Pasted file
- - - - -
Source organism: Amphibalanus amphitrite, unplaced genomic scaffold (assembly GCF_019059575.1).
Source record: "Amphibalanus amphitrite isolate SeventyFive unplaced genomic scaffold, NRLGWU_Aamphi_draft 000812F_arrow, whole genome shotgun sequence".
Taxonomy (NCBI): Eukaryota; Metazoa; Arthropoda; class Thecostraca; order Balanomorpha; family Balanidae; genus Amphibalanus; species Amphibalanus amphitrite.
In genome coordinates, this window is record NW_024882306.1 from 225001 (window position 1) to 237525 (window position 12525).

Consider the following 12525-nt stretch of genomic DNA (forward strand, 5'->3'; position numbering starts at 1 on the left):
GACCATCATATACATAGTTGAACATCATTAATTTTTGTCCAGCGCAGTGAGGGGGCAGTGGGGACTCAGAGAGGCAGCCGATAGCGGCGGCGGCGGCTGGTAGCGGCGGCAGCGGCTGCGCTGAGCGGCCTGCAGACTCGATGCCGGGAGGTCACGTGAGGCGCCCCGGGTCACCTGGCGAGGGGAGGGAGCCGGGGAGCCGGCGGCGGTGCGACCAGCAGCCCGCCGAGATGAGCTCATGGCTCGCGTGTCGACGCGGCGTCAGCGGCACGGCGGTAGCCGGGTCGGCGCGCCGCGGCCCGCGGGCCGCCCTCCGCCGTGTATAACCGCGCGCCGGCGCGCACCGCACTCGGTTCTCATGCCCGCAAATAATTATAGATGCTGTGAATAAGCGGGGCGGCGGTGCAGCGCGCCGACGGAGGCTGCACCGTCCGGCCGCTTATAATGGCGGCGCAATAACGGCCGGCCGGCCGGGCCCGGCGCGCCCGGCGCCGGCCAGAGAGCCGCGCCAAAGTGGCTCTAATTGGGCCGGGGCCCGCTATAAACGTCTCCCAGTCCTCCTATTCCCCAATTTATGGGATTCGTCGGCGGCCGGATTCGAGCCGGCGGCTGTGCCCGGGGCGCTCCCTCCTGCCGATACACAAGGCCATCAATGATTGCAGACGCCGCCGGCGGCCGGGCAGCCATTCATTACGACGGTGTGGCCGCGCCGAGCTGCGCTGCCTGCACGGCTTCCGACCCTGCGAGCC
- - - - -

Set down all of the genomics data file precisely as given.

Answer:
Source organism: Amphibalanus amphitrite, unplaced genomic scaffold (assembly GCF_019059575.1).
Source record: "Amphibalanus amphitrite isolate SeventyFive unplaced genomic scaffold, NRLGWU_Aamphi_draft 000812F_arrow, whole genome shotgun sequence".
Taxonomy (NCBI): Eukaryota; Metazoa; Arthropoda; class Thecostraca; order Balanomorpha; family Balanidae; genus Amphibalanus; species Amphibalanus amphitrite.
In genome coordinates, this window is record NW_024882306.1 from 225001 (window position 1) to 237525 (window position 12525).

Consider the following 12525-nt stretch of genomic DNA (forward strand, 5'->3'; position numbering starts at 1 on the left):
GACCATCATATACATAGTTGAACATCATTAATTTTTGTCCAGCGCAGTGAGGGGGCAGTGGGGACTCAGAGAGGCAGCCGATAGCGGCGGCGGCGGCTGGTAGCGGCGGCAGCGGCTGCGCTGAGCGGCCTGCAGACTCGATGCCGGGAGGTCACGTGAGGCGCCCCGGGTCACCTGGCGAGGGGAGGGAGCCGGGGAGCCGGCGGCGGTGCGACCAGCAGCCCGCCGAGATGAGCTCATGGCTCGCGTGTCGACGCGGCGTCAGCGGCACGGCGGTAGCCGGGTCGGCGCGCCGCGGCCCGCGGGCCGCCCTCCGCCGTGTATAACCGCGCGCCGGCGCGCACCGCACTCGGTTCTCATGCCCGCAAATAATTATAGATGCTGTGAATAAGCGGGGCGGCGGTGCAGCGCGCCGACGGAGGCTGCACCGTCCGGCCGCTTATAATGGCGGCGCAATAACGGCCGGCCGGCCGGGCCCGGCGCGCCCGGCGCCGGCCAGAGAGCCGCGCCAAAGTGGCTCTAATTGGGCCGGGGCCCGCTATAAACGTCTCCCAGTCCTCCTATTCCCCAATTTATGGGATTCGTCGGCGGCCGGATTCGAGCCGGCGGCTGTGCCCGGGGCGCTCCCTCCTGCCGATACACAAGGCCATCAATGATTGCAGACGCCGCCGGCGGCCGGGCAGCCATTCATTACGACGGTGTGGCCGCGCCGAGCTGCGCTGCCTGCACGGCTTCCGACCCTGCGAGCC